International Papers

The Family That Bombs Together …

Two siblings of a Palestinian suicide-bomb planner were expelled from the West Bank to the Gaza Strip for two years on Wednesday morning after the Israeli Supreme Court found that such expulsions are appropriate when “there is proof that a person was involved in a relative’s act of terror and that he or she poses a genuine threat to security.” The court was satisfied that Intisar Ajouri had sewed explosive belts for her brother’s bombers, that Kifah Ajouri had arranged hiding places for his brother’s team and stood watch as explosives were transported, and that their expulsion would be a deterrent to others. It denied the army’s request for a third expulsion because there was insufficient proof that the accused was linked to his sibling’s militant activities.

Yediot Ahronot said the court’s ruling “smacks of the popular Jewish adage—’It’s kosher, but it stinks.’ ” The editorial said the court seemed to “understand the security establishment’s feelings and needs, and certainly the public mood, which is gnashing its teeth in the face of waves of suicide-terrorists,” but the paper took comfort in the narrow circumstances in which collective punishment will be permitted. The Jerusalem Post reported that a U.S. State Department spokesman opposed Israel’s actions because the U.S. expects “the war against terror to be based on information against specific suspects and not against their relatives.”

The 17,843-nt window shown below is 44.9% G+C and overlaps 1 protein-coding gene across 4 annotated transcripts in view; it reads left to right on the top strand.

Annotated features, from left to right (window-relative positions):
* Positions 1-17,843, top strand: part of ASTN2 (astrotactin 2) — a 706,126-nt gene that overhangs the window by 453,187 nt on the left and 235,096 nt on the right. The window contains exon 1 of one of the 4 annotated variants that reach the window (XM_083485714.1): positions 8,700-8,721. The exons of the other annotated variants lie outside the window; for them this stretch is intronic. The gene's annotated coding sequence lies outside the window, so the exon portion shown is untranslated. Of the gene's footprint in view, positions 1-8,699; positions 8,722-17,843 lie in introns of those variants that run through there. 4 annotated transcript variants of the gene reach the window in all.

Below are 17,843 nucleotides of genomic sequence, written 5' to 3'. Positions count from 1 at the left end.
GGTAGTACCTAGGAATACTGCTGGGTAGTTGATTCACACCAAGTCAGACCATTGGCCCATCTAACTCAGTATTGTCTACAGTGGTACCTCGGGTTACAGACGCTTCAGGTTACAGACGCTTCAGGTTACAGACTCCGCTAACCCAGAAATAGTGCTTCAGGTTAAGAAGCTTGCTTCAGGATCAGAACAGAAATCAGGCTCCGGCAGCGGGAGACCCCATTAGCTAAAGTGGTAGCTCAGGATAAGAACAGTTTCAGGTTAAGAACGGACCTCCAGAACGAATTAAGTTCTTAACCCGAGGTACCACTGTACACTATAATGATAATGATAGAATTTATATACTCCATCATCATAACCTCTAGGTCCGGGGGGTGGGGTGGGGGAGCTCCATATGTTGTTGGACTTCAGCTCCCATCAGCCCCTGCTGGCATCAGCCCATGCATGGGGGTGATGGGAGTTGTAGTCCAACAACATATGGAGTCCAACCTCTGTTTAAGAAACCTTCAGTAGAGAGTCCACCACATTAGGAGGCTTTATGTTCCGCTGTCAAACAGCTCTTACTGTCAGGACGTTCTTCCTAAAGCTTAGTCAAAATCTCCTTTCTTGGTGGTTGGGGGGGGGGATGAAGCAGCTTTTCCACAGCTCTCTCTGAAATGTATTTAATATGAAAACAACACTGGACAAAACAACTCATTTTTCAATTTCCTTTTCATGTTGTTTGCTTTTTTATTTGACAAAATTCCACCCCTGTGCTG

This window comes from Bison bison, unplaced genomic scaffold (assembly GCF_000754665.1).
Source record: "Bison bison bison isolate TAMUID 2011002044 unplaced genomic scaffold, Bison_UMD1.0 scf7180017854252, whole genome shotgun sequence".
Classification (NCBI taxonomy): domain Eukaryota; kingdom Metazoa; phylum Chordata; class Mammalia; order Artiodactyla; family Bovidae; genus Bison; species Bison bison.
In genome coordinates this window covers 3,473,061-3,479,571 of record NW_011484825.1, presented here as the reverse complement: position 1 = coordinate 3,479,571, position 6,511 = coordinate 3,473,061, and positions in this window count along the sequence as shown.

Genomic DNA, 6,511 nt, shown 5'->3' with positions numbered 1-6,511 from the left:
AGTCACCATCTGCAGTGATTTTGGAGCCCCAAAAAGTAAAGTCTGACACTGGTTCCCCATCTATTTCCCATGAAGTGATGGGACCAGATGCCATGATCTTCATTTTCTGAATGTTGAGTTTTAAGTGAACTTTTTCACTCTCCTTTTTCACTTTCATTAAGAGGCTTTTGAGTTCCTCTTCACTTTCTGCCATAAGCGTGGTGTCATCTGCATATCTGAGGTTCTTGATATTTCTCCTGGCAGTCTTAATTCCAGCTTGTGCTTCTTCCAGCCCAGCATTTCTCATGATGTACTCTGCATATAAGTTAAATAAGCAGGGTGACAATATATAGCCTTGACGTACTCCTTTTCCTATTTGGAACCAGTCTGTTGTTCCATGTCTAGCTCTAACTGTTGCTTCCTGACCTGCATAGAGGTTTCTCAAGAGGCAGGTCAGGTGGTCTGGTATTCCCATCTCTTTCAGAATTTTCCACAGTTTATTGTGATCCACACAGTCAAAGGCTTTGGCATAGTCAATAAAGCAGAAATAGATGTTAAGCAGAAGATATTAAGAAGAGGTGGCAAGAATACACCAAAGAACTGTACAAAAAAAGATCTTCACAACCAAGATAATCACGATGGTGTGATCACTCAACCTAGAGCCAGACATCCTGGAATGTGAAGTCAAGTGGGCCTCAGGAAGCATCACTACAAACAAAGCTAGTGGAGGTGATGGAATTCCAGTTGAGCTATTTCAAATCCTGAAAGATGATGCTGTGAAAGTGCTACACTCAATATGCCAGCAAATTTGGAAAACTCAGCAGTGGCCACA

Ha’aretz explained that the court found “that the relocation of the brother and sister to the Gaza Strip is not ‘deportation,’ as defined by Article 49 of the Fourth Geneva Convention, because deportation involves expulsion to a foreign country, whereas the West Bank and the Gaza Strip are essentially a ‘single territorial unit.’ ” Consequently, the expulsion amounts to “assigned residence,” which is acceptable under the Geneva Convention. A Ha’aretz analysis said the distinction between relocation and deportation “was not meant as a verbal trick to whitewash the severity of the action. It was a significant, even real distinction. Relocation means moving a person inside a territory, like from Haifa to Tel Aviv. Deportation means moving them to a foreign territory, or into an occupying power’s territory from occupied territory.” According to Britain’s Guardian, “Palestinians say that since the army has cut off all access to and from Gaza, the impact on the two will be the same as being sent abroad.”